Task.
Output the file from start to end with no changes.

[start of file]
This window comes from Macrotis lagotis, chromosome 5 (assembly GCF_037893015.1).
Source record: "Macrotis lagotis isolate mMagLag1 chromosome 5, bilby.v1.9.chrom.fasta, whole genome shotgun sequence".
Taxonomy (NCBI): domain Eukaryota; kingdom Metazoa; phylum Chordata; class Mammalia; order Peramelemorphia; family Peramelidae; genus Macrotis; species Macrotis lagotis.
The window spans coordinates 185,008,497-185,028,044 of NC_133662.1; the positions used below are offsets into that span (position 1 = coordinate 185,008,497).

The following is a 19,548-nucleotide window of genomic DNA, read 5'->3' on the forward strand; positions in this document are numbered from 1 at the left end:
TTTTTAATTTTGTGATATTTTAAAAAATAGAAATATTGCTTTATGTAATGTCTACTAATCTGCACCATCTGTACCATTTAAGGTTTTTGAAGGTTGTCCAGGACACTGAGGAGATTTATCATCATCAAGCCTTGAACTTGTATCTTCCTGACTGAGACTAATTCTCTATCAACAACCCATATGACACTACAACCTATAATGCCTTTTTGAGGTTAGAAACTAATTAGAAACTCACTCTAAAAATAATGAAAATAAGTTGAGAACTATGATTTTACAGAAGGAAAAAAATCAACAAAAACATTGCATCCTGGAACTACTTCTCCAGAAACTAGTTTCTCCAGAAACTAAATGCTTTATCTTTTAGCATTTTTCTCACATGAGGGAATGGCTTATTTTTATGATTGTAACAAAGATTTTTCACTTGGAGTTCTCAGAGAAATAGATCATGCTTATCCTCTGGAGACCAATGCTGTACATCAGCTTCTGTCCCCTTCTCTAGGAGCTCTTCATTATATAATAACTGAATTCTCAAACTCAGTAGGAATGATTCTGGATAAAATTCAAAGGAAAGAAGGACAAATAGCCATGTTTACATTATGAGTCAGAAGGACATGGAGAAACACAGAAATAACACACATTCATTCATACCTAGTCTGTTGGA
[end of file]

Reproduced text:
This window comes from Macrotis lagotis, chromosome 5 (assembly GCF_037893015.1).
Source record: "Macrotis lagotis isolate mMagLag1 chromosome 5, bilby.v1.9.chrom.fasta, whole genome shotgun sequence".
Taxonomy (NCBI): domain Eukaryota; kingdom Metazoa; phylum Chordata; class Mammalia; order Peramelemorphia; family Peramelidae; genus Macrotis; species Macrotis lagotis.
The window spans coordinates 185,008,497-185,028,044 of NC_133662.1; the positions used below are offsets into that span (position 1 = coordinate 185,008,497).

The following is a 19,548-nucleotide window of genomic DNA, read 5'->3' on the forward strand; positions in this document are numbered from 1 at the left end:
TTTTTAATTTTGTGATATTTTAAAAAATAGAAATATTGCTTTATGTAATGTCTACTAATCTGCACCATCTGTACCATTTAAGGTTTTTGAAGGTTGTCCAGGACACTGAGGAGATTTATCATCATCAAGCCTTGAACTTGTATCTTCCTGACTGAGACTAATTCTCTATCAACAACCCATATGACACTACAACCTATAATGCCTTTTTGAGGTTAGAAACTAATTAGAAACTCACTCTAAAAATAATGAAAATAAGTTGAGAACTATGATTTTACAGAAGGAAAAAAATCAACAAAAACATTGCATCCTGGAACTACTTCTCCAGAAACTAGTTTCTCCAGAAACTAAATGCTTTATCTTTTAGCATTTTTCTCACATGAGGGAATGGCTTATTTTTATGATTGTAACAAAGATTTTTCACTTGGAGTTCTCAGAGAAATAGATCATGCTTATCCTCTGGAGACCAATGCTGTACATCAGCTTCTGTCCCCTTCTCTAGGAGCTCTTCATTATATAATAACTGAATTCTCAAACTCAGTAGGAATGATTCTGGATAAAATTCAAAGGAAAGAAGGACAAATAGCCATGTTTACATTATGAGTCAGAAGGACATGGAGAAACACAGAAATAACACACATTCATTCATACCTAGTCTGTTGGA